"There's no evidence that democracy is based on that and can only survive with that institution intact," Formwalt said. "In other words, what we're saying is that there is no threat from a minority of people engaging in same-sex marriage. It doesn't threaten our institutions at all.

"You know, for a lot of people who are afraid of change and so on, this seems like a big change. I think looking at what's happened in Massachusetts should be of some comfort for those who fear that the world is going to come to an end because gays and lesbians can marry each other now."

According to a 2003 study headed by Fred Solop, the director of Northern Arizona University's Social Research Laboratory, a majority of Arizonans opposed permitting gays to marry (54 to 42 percent).

On the other hand, a majority favored allowing them to form civil unions with many of the rights of marriage (53 to 43 percent) and also favored the sharing of health-care benefits between gay partners (59 to 36 percent). The sampling error was plus or minus 4 percent.

Solop said an NAU poll released March 15 asked voters if they would support or oppose a ballot initiative that would amend the Arizona Constitution to define marriage as being only between a man and a woman, "and would prohibit benefits to the partners of government workers." That one had the support of 52 percent of respondents, with 40 percent saying they would vote it down. The margin of error was plus or minus 4.3 percent. However, a poll taken by the Walter Cronkite School of Journalism and Mass Communication at Arizona State University and Phoenix's KAET TV in late August--with the question heavily emphasizing the domestic-partnership ban--had the support of only 38 percent of respondents, with 51 percent saying they'd vote it down. That poll had a margin of error of plus or minus 3.3 percent.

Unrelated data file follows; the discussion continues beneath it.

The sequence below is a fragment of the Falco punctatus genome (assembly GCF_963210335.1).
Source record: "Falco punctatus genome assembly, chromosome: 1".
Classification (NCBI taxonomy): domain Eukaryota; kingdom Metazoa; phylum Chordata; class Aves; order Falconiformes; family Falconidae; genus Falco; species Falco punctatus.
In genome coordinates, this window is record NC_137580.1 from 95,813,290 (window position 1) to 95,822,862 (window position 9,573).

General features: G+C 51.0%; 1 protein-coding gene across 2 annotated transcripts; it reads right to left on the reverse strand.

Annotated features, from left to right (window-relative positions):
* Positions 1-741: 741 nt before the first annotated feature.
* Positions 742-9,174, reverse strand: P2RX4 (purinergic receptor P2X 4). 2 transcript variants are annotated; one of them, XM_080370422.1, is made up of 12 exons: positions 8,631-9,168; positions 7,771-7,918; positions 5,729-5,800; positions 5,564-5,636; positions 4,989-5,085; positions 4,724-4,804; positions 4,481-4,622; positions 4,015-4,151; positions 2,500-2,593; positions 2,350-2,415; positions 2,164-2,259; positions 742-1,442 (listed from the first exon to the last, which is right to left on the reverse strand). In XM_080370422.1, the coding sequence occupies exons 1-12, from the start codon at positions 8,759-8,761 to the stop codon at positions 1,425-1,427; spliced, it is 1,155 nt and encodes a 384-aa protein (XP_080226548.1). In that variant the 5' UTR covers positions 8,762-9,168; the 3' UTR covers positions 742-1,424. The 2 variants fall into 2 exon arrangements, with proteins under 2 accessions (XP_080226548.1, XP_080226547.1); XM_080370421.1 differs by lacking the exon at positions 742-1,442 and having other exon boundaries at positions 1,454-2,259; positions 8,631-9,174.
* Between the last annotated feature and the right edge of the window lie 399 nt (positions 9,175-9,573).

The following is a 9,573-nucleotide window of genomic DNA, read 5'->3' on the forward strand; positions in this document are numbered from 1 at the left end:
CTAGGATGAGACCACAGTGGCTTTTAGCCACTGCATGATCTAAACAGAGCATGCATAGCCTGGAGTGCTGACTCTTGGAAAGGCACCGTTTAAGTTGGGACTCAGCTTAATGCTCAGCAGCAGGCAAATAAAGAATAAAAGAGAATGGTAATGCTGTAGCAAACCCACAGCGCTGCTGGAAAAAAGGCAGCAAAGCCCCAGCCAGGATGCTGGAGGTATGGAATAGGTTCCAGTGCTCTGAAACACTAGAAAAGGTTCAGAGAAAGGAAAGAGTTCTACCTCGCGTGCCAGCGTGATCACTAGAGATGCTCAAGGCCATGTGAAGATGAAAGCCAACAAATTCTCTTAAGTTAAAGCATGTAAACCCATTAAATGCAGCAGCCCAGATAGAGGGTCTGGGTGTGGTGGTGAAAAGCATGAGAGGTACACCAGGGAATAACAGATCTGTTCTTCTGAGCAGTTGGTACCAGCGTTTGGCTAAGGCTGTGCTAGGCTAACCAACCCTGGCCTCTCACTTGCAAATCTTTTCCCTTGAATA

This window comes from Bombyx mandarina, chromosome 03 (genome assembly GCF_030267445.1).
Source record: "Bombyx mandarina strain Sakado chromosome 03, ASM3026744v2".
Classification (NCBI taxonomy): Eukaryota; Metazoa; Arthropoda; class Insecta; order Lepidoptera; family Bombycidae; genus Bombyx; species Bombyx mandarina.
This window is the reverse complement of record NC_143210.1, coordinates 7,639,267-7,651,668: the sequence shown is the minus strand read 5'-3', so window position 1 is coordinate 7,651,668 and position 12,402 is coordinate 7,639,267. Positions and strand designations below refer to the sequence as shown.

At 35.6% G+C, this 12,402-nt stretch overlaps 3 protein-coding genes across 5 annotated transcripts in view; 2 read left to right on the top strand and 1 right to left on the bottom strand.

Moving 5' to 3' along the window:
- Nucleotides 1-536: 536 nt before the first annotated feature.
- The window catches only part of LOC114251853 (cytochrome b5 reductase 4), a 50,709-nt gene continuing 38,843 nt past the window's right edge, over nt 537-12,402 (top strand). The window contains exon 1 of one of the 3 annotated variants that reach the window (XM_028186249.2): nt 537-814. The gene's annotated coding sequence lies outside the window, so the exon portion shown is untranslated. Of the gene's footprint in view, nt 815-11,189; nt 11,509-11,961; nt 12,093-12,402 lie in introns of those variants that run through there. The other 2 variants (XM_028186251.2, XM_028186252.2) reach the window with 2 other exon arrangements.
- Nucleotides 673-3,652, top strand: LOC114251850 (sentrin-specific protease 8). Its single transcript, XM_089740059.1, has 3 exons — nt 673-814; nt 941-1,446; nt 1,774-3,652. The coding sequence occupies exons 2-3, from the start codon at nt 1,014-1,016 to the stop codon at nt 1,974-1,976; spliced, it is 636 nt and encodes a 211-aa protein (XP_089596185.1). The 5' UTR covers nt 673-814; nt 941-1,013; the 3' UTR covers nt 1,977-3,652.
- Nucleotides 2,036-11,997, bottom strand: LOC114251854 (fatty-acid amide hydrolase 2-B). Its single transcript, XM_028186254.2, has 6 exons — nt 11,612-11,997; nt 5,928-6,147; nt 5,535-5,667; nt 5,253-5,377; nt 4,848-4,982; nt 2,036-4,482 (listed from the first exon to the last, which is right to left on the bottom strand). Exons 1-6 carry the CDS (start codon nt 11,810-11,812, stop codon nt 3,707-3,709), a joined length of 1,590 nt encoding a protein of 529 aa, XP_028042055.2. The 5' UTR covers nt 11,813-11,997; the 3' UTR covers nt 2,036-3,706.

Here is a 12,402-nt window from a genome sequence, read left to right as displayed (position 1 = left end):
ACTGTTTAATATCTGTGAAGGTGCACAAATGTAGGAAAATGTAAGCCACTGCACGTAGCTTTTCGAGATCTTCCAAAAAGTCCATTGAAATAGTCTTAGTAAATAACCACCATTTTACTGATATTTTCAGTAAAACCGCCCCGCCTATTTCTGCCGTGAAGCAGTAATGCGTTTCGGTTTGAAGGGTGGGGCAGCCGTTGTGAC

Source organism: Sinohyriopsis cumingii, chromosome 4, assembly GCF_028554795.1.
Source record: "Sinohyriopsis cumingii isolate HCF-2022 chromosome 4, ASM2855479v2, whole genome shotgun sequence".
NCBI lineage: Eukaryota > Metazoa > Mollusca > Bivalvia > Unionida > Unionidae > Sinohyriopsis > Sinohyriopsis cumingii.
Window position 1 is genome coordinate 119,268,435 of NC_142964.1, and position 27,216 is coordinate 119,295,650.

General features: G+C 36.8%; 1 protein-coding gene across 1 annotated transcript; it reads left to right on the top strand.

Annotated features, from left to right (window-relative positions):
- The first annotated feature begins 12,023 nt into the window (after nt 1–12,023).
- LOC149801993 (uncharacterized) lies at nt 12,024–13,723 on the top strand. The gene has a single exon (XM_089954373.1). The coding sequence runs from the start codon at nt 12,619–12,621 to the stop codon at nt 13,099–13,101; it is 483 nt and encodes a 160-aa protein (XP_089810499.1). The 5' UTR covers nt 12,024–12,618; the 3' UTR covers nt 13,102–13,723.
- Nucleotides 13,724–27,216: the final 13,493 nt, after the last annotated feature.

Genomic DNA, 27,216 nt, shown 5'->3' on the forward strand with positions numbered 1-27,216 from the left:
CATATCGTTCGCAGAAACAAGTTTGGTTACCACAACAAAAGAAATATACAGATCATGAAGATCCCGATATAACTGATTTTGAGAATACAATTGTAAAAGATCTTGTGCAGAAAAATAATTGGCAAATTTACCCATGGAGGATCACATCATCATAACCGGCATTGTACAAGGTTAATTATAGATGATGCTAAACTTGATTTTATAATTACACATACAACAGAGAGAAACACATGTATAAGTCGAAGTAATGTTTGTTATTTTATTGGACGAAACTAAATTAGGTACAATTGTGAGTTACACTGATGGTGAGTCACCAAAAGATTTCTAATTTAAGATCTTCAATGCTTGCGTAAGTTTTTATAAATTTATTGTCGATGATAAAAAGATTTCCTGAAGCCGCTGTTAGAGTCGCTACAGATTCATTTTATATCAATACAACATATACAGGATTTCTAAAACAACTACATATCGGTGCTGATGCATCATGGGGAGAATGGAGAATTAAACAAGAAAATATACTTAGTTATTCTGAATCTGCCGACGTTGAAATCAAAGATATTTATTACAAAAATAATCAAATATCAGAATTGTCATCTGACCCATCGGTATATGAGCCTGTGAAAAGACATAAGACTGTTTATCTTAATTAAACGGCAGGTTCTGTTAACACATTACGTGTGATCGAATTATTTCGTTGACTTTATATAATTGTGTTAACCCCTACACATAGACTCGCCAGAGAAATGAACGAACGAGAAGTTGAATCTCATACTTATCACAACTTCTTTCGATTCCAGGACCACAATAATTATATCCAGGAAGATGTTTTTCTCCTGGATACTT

Another NAU poll asking about the initiative is due out next week. Sinema said emphasizing the fact that this initiative would impact more than just gay people is crucial.

"What we've found is that people are becoming more and more aware," she said. "Is the awareness at the level I want to be? No. But, to be honest, it would never be at the level I want it to be."

Arizona Together is getting help in Pima County, following what some local activists have said was an inauspicious start. They had complained that Arizona Together had either ignored or actively discouraged grassroots efforts that work well locally, and instead pushed for a one-size-fits-all approach centered on fundraising in Maricopa County. Some were turned off from the campaign as a result.

A group calling itself No on 107 was officially formed three weeks ago, and its chairwoman, Cindy Jordan, said they've picked up some of those disaffected people. The group's purpose is "very simple," Jordan said: "Our goal is to win the no vote on Proposition 107 in Pima County by 30,000 votes.

"We just really thought that there needed to be a group exclusively focused on Southern Arizona, particularly Pima County, because, as you know, Pima County behaves very differently than Maricopa County," she said. "We're focusing mainly on radio, and we're going to go after the seniors, Latina and women's market."

Jordan said they've had a lot of success so far with fundraising and rallying efforts.

"I think that a statewide campaign is a really great idea, and it's needed, although it's difficult to rally people when you're trying to coordinate the whole state," she said. "So when a Southern Arizona effort came up, I think people really latched onto it, because it gave people something to sink their teeth into."